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Caudill Seed and Warehouse Company, Inc. v. Jarrow Formulas, Inc.

United States District Court, W.D. Kentucky, Louisville Division

October 24, 2017

CAUDILL SEED AND WAREHOUSE COMPANY, INC., Plaintiff,
v.
JARROW FORMULAS, INC., Defendant.

          MEMORANDUM OPINION AND ORDER

          Colin Lindsay, Magistrate Judge

         I. Introduction

         Jarrow Formulas, Inc. (“Jarrow”) moves to compel Caudill Seed and Warehouse Company, Inc. (“Caudill”) to supplement its written discovery responses, a production of documents, and responses to requests for admission. (DN 192.) Caudill opposes Jarrow's motion in its entirety. (DN 199.) For the reasons stated below, the Court will GRANT Jarrow's motion in part and DENY its motion in part.

         II. Background

         The procedural history of this case is quite long. The Court will detail only what is necessary for understanding its decision on Jarrow's motion to compel.

         On October 29, 2015, the Court entered a memorandum opinion and order on the parties' competing motions for summary judgment. (DN 145, 146. See also Caudill Seed and Warehouse Co., Inc. v. Jarrow Formulas, Inc., 161 F.Supp.3d 513 (W.D. Ky. 2015).) The Court stated as follows:

Caudill Seed identified its trade secrets which it alleges were misappropriated as follows: (1) research and development on supplements, broccoli, and chemical compounds; (2) the general manufacturing process detailed in Caudill Seed's provisional patent application; (3) the precise process for spray-drying myrosinase; (4) vendor information for Caudill Seed's glucoraphanin and activated products; (5) customer pricing and sales information; and (6) the hard drive and research notebook as described herein.

(DN 145, #9417.)

         In the motion for summary judgment, Jarrow Formulas argued that, “in response to its interrogatories, Caudill Seed gave a vague answer that identified only research and formulas, information in ‘certain patent applications, ' and a customer list.” (DN 145, #9423.) “And Jarrow Formulas asserts that Caudill Seed failed to properly supplement its answers.” (Id. at #9424.)

         The Court denied Jarrow's motion for summary judgment. (Id. at #9435.) The Court rejected Jarrow's arguments regarding the particularity with which Caudill identified its trade secrets: “Jarrow Formulas may not approve of Caudill Seed's specificity in identifying the trade secrets, but it cannot be said that Jarrow Formulas would be prejudiced, because there is a factual record that Jarrow Formulas can use in its defense.” (DN 145, #9424.) The Court found as follows:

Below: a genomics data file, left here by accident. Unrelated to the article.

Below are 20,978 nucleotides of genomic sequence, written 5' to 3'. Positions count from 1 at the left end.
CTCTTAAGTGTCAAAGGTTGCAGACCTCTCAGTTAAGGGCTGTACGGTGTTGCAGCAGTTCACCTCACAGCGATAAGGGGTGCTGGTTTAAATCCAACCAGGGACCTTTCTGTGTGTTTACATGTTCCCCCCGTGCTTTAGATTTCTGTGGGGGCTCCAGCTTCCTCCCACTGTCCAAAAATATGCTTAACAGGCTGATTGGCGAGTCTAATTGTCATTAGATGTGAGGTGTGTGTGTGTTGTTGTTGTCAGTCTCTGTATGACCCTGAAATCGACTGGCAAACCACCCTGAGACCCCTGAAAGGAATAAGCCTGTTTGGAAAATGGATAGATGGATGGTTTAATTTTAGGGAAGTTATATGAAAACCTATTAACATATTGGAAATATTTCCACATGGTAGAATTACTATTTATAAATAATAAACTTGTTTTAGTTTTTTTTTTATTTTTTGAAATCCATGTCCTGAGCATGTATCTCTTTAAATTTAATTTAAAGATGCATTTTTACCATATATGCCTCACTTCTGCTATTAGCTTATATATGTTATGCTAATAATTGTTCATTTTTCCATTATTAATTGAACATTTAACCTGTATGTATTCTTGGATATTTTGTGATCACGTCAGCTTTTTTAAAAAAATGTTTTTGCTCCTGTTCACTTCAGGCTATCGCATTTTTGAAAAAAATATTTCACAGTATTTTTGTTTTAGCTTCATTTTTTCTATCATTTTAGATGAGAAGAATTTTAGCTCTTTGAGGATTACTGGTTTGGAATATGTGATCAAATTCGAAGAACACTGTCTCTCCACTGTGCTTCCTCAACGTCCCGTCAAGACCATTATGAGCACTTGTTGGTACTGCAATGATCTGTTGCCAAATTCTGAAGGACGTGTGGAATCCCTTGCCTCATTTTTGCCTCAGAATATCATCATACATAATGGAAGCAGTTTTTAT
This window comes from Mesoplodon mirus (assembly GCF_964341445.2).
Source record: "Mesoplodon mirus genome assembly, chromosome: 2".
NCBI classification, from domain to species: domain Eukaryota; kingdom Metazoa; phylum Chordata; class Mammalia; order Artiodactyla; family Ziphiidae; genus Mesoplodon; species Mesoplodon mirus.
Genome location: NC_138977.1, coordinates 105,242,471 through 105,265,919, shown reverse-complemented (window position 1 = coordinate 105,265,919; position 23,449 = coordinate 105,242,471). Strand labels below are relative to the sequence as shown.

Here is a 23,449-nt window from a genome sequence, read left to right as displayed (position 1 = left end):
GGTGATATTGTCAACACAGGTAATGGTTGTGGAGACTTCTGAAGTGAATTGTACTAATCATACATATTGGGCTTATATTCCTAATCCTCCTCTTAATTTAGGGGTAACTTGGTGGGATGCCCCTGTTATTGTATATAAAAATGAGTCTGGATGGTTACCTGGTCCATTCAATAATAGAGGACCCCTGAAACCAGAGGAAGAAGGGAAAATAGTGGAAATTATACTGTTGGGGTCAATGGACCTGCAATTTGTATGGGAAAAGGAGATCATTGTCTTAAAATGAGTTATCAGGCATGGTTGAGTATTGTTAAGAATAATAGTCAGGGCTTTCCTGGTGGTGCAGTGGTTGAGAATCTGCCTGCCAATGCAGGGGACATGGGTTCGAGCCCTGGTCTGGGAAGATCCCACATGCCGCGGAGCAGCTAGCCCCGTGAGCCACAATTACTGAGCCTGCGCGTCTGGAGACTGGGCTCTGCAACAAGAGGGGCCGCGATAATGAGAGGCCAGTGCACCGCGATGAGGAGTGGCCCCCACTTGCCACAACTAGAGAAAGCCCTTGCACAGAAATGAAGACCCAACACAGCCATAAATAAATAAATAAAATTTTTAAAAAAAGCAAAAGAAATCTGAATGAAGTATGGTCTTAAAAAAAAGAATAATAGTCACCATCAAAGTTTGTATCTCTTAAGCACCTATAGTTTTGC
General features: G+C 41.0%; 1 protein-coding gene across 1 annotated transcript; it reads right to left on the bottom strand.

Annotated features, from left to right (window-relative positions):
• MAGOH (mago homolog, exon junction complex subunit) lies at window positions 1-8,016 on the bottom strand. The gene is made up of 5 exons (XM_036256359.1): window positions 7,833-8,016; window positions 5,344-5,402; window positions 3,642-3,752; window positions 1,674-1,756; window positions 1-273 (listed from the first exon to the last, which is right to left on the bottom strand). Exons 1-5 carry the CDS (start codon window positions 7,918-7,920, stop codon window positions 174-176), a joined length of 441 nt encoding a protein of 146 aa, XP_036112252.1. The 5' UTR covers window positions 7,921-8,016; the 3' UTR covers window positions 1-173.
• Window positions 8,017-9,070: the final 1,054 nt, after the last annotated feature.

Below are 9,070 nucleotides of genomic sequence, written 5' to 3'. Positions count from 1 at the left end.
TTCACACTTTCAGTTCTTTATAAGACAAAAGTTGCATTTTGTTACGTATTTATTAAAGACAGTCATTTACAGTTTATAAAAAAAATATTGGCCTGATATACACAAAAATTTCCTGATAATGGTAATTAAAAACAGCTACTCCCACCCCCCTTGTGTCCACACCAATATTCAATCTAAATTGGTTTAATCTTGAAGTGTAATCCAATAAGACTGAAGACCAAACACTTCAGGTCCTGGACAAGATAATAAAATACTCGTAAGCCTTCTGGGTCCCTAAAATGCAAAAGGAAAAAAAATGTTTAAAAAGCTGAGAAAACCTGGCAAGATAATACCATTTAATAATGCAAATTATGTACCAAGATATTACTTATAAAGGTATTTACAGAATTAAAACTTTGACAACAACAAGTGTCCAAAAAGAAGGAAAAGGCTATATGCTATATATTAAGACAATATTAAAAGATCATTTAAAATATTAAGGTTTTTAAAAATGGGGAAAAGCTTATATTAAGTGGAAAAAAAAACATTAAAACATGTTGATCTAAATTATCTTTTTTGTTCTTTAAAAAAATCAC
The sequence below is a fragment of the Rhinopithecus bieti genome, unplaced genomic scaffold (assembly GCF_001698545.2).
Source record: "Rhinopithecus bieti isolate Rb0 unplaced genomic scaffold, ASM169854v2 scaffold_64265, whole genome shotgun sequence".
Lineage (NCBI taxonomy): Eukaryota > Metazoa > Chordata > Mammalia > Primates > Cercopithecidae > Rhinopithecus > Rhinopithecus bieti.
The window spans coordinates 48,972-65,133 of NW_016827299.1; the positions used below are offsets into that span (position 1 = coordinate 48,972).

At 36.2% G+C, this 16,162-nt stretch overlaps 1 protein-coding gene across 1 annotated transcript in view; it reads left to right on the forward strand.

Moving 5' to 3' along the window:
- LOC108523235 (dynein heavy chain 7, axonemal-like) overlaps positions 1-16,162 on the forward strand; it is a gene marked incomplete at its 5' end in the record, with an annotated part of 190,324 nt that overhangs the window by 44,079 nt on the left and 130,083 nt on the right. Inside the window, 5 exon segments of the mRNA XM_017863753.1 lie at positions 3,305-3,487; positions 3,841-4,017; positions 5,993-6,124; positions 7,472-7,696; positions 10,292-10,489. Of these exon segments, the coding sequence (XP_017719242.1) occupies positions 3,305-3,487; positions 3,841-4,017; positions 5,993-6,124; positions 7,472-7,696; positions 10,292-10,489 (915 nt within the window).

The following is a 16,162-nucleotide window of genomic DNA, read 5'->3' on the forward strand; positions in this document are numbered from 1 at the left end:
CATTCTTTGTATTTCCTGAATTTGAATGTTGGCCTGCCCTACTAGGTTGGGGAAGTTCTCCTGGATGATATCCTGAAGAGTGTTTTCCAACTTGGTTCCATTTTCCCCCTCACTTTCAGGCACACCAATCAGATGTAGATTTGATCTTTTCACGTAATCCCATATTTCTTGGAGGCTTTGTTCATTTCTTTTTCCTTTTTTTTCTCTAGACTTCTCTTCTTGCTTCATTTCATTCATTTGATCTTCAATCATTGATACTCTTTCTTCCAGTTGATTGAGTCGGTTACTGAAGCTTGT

Caudill Seed has described its purported trade secrets with sufficient particularity to overcome summary judgment. We conclude that genuine issues of material fact exist with respect to whether the information so identified constitutes trade secrets, whether Jarrow Formulas made unauthorized use of Caudill's trade secrets, and whether Caudill Seed was injured thereby. A jury should decide these fact-based issues.

(Id. at #9428-29.) The Court concluded,

Nothing in this opinion should be construed as a finding that Caudill Seed has met its burden to establish that its proprietary information constitutes trade secrets. Rather, we find only that Caudill Seed has identified what it claims to be trade secrets with the requisite particularity to overcome summary judgment.

(Id. at #9435.)

         Jarrow now asks the Court to compel Caudill to supplement its responses to interrogatory numbers 1, 2, 6, and 16; request for production number 22; and request for admission numbers 21 and 23. (DN 192.)

         III. Legal Standard

         Rule 26(b)(1) defines the scope of and limits on discovery. It provides as follows:

Scope in General. Unless otherwise limited by court order, the scope of discovery regarding any non-privileged matter that is relevant to any party's claim or defense and proportional to the needs of the case, considering the importance of the issues at stake in the action, the amount in controversy, the parties' relative access to relevant information, the parties' resources, the importance of the discovery in resolving the issues, and whether the burden or expense of the proposed discovery outweighs its likely benefit. Information within the scope of discovery need not be admissible in evidence to be discoverable.

Fed. R. Civ. P. 26(b)(1). Additionally, “[o]n motion or on its own, the court must limit the frequency or extent of discovery otherwise allowed by these rules or by local rule if it determines that:

(i) the discovery sought is unreasonably cumulative or duplicative, or can be obtained from some other source that is more convenient, less burdensome, or less expensive;
(ii) the party seeking discovery has had ample opportunity to obtain the information by ...

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